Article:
By: Martin Bernstein
We are living through a significant and uncertain time in the history of our country. Information flows to us effortlessly, bombarding us from every direction. Making it feel challenging to get away from the election. But in reality, when are times not uncertain? The state of the world and the universe is in constant flux, situations in our lives could change at any moment. Finding methods to cope with uncertainty can help prepare us for the changes that could arise in our lives.
Let’s take a stream for example. Take a moment to close your eyes and imagine a stream of
flowing water, listening to the soothing sounds, allowing it to calm you just for a moment. At first glance, the stream looks as if it is unchanging, just water moving from one place to another. Each moment there are constantly new molecules of water moving into the spot in front of you, rocks are moving at the bottom. Each moment of the stream is a constant state of change. When you walk into a stream, as water flows around you, the very spot you are standing in is changing form constantly.
Where am I going with this metaphor? Well, I think right now we’re standing in the middle of the stream as the water is flowing around us. In fact, that is where we always are. Take a moment to reflect on your life, prior to the pandemic if possible. (Time still exists before the pandemic right)? I would guess that you have become pretty well-versed in handling some of the challenges life has thrown your way.
As parents, you are probably better at adapting to changes than you think you are! For starters, I would imagine your life before your children were significantly different and you had to adapt to changes after your children were born. Spending time living with teenagers in the desert, I understand that kids can be full of surprises and we need to be able to roll with changes in how they are feeling – both physically and emotionally – so that we can be there to support them in the best way possible. As parents maybe it feels like you are swimming upstream sometimes, but give yourself credit, you are great at adapting to change!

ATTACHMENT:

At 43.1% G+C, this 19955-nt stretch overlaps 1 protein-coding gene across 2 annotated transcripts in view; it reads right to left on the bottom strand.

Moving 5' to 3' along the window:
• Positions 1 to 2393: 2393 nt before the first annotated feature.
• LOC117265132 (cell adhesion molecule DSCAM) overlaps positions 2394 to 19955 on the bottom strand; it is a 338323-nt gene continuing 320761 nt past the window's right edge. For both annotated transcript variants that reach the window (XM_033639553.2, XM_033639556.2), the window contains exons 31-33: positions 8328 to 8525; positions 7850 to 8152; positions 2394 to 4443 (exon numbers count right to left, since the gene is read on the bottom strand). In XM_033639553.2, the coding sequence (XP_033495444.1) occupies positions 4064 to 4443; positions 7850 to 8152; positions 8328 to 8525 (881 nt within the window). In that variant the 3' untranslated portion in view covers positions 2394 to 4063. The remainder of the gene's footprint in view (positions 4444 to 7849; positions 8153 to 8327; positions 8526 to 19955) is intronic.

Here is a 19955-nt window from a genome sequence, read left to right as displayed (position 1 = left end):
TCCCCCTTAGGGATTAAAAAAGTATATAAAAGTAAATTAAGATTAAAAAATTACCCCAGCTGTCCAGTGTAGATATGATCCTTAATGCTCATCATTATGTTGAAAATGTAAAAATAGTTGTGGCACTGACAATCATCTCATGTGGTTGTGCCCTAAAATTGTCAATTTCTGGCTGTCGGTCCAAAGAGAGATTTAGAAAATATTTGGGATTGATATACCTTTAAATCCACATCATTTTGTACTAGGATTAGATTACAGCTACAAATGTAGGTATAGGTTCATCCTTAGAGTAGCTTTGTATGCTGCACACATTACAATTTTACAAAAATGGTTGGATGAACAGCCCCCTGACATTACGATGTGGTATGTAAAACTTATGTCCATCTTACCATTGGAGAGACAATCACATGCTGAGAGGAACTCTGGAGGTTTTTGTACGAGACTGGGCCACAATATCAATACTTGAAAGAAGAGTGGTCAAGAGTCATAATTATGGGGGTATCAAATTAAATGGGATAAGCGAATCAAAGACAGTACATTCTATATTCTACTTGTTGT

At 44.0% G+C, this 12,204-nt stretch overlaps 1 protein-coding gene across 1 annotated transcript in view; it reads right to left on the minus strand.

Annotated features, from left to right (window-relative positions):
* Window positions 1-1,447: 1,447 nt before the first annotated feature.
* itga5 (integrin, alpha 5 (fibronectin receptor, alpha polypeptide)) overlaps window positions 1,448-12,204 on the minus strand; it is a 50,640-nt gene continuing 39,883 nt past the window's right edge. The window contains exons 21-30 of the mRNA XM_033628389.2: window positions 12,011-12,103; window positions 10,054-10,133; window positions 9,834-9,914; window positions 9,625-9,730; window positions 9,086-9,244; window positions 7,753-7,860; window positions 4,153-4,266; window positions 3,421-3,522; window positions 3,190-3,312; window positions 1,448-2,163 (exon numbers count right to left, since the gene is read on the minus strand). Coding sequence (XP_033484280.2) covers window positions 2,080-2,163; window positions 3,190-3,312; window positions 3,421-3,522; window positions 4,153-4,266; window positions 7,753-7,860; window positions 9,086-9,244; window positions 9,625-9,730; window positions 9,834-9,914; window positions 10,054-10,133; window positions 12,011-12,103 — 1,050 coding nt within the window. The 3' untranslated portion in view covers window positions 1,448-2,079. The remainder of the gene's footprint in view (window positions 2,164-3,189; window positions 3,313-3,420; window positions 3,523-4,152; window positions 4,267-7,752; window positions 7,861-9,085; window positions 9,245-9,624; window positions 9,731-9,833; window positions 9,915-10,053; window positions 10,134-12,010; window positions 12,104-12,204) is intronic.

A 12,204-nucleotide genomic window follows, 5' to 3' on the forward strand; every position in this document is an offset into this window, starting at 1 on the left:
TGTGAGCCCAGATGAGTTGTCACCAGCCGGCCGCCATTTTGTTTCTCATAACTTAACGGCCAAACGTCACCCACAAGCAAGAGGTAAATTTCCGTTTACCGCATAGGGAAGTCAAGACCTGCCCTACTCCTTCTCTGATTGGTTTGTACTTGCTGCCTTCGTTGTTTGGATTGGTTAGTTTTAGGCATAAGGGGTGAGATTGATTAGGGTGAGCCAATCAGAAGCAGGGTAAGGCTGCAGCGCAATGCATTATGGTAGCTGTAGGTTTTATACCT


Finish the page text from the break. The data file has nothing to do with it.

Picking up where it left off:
Things around us are always changing. If we can find a way to accept that change is going to occur, life and stressors that are outside of our control will seem a bit more manageable.
In finding my own strategies for managing transitions and uncertainty, I have found a few useful tips along the way that I am happy to share with you:
Get outside, get away from the news, don’t check social media. Find a way to dedicate
some time away from your devices – even if only for one hour each day.
2. Go for a nature walk.
There is plenty of research available that demonstrates the benefits that spending time
in nature has on our mind and body. Take some time to walk in a park, or just walk
around your neighborhood. Nature is all around us!
3. Practice mindfulness.
Finding a way to take some time for yourself and practice mindfulness is really beneficial
to handling uncertainty. Meditation, yoga, and mindful walking can all be helpful
(amongst other practices).
If you are going for a walk in a park you can take a few moments to just stop and look at a tree to appreciate it – noticing the patterns in the bark and enjoying the colors of its leaves
Insight Timer is a great app to try if you would like to get a meditation practice started! There are hundreds of guided meditation options and also just a timer that allows you to choose a soothing sound as you meditate
Mindfulness can be found in every activity we do throughout the day! From washing dishes to playing with your child, being mindful just means we are being fully present in whatever activity we are doing
When you are walking around your home, see if you can just notice each point of contact you make with the ground beneath you. We can cultivate mindfulness in every moment throughout the day.
4. Call a friend.
There is nothing wrong with leaning on our support networks when we are having
difficulty! Sometimes just chatting and laughing with a close friend can be really
refreshing. Given that most people are feeling some anxiety around the election, it
might be helpful to set a boundary that you will not discuss the upcoming election on
the phone call.
5. Accept that the election results are largely outside of your control.
No matter which candidate you vote for, there are millions of other folks who also have
voiced their opinions in this election and the election results are largely outside of our
control. And while the results may impact you directly, they are not something that you
can control in the immediate world.
I hope that you all are able to take some time to yourselves as we anticipate the results of the upcoming election. While the election is important, we cannot neglect to care for ourselves and our own mental health and wellbeing!
Martin Bernstein, MS is currently an MSW student at the University of New Hampshire, and one of the newest interns at YHAV. He worked as a Field Guide in a Wilderness Therapy program over the past year.